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Opinion

Lookin’ Inside From Outside – The Possibility of Bridging the Liberian Divides

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It is no secret that throughout the length and breadth of this country, Liberians continue to remain divided on various lines. And of course, the reasons are so numerous, diverse and grave that only a Jesus-minded leader or group of administrators can bridge such national disunity.

Even the Government, including the Executive Branch, that should be bridging all of the divides, is so worst that its own operations are characterized by fragmented and competing interests. The issue of fostering national unity and reconciliation is actually the sole responsibility of not only the government or administration, but all Liberians.

Again, the fact remains that there must be an institution to coordinate such national healing, and that institution is the Government and its leadership. Genuine national reconciliation spearheaded by the country’s leadership, most especially after years of fratricidal and intermittent civil conflicts in Liberia, must manifest itself in our deeds, interactions and relationships.

And this must be with the highest degree of respect, cordiality and sincerity that must be fostered by the Presidency, including those very close to the leader of the nation. But in the absence of the foregoing as we have had for the past five years, there are difficulties.

Whether it is the lack of the socio-political will or the absence of the spirit of forgiveness on the part of the Ellen Johnson-Sirleaf Administration or something else on the part of the population, the process of putting behind us our bitter past and forging ahead with growth and development continue to elude us as a nation.

Perhaps again, the president may have the will power, but individuals within her presidency or close associates may also harbor the belief that encouraging her to make pragmatic such will power may be at their own detriment.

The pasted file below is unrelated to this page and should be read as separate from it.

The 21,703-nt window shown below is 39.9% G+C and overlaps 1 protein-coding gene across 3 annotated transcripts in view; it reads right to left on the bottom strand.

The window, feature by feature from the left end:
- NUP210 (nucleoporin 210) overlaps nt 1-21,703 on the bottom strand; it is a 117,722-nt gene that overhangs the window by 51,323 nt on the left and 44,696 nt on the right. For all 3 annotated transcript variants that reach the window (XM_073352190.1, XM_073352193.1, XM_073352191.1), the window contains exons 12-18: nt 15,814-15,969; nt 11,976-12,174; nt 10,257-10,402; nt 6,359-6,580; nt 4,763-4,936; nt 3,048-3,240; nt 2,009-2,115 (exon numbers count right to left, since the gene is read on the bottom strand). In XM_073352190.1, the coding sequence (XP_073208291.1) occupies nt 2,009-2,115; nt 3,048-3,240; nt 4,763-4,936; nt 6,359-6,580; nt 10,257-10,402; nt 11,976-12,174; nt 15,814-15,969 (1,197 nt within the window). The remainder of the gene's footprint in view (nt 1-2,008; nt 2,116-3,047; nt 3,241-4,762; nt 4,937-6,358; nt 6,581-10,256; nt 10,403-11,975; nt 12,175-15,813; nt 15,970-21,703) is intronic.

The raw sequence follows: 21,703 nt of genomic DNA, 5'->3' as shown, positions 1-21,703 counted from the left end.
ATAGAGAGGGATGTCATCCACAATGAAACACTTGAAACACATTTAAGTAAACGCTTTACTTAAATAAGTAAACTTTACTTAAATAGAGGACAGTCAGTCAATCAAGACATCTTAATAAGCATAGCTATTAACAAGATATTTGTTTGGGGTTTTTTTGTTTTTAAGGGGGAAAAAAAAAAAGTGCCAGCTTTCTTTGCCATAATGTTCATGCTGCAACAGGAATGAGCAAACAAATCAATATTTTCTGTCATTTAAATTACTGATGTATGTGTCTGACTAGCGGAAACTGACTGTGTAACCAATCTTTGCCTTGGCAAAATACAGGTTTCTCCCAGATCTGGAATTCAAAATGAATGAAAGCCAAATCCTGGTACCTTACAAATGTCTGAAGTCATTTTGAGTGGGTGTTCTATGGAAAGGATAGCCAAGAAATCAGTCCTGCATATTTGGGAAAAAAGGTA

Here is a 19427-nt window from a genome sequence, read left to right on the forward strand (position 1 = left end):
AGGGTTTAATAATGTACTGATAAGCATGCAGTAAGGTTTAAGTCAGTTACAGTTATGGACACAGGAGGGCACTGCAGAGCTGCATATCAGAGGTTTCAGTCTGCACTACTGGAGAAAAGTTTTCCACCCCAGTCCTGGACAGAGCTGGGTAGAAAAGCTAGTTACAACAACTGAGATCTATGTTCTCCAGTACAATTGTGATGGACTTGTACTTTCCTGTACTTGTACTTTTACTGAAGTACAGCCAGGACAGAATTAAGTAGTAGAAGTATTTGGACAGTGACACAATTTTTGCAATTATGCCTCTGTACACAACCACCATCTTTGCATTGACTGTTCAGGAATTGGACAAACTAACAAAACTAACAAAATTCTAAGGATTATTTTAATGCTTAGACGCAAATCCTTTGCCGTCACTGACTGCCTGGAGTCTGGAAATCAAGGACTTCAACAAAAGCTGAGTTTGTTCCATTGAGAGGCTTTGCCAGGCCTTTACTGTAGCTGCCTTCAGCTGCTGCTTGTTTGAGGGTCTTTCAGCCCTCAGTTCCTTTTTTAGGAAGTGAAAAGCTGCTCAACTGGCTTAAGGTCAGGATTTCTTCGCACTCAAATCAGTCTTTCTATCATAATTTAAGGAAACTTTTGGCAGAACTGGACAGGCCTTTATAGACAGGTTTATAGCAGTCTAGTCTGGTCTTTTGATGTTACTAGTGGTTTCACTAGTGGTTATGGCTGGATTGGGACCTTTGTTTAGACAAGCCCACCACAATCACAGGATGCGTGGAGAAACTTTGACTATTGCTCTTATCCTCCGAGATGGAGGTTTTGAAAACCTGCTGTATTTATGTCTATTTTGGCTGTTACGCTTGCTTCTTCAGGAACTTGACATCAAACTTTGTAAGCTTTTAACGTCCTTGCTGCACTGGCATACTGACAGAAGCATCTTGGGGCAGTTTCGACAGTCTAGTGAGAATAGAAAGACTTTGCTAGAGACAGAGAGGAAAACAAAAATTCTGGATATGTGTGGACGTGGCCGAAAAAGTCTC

And so, everything is done humanly or otherwise to infuse “bad blood” into the thinking/desire of the presidency to thwart all efforts aimed at reconciling the people of Liberia.

On Friday, August 27, 2010, a practical example of this occurred at the St. Kizito Catholic Church in Paynesville during the funeral of the brother of the President of the Liberia National Red Cross, when a former senior government official and someone considered and sometimes referred to as the daughter of the President walked out of the funeral service (from her back seat at the main entrance of the church).

She had decided on this action in protest to the arrival of former Head of State Charles Gyude Bryant and former LPRC Managing Director Harry Greaves at the funeral service of the late Edwin Hamilton Leigh for reasons known to her.

Her action and perpetual exit, in view of the foregoing,  of course did not go un-notice by the congregation and mourners within that particular perimeter and others who sat far and observed her presence in the St. Kizito Catholic Church.

This is just one of the many instances of what’s happening within, around and outside of the Liberian presidency, regarding this government’s failure to achieve national reconciliation.

If such critical national issue is subjected to personal differences by those who should be assisting the country’s leadership in all aspects of our national life, then the possibility of bridging the divides in Liberia is very narrow.

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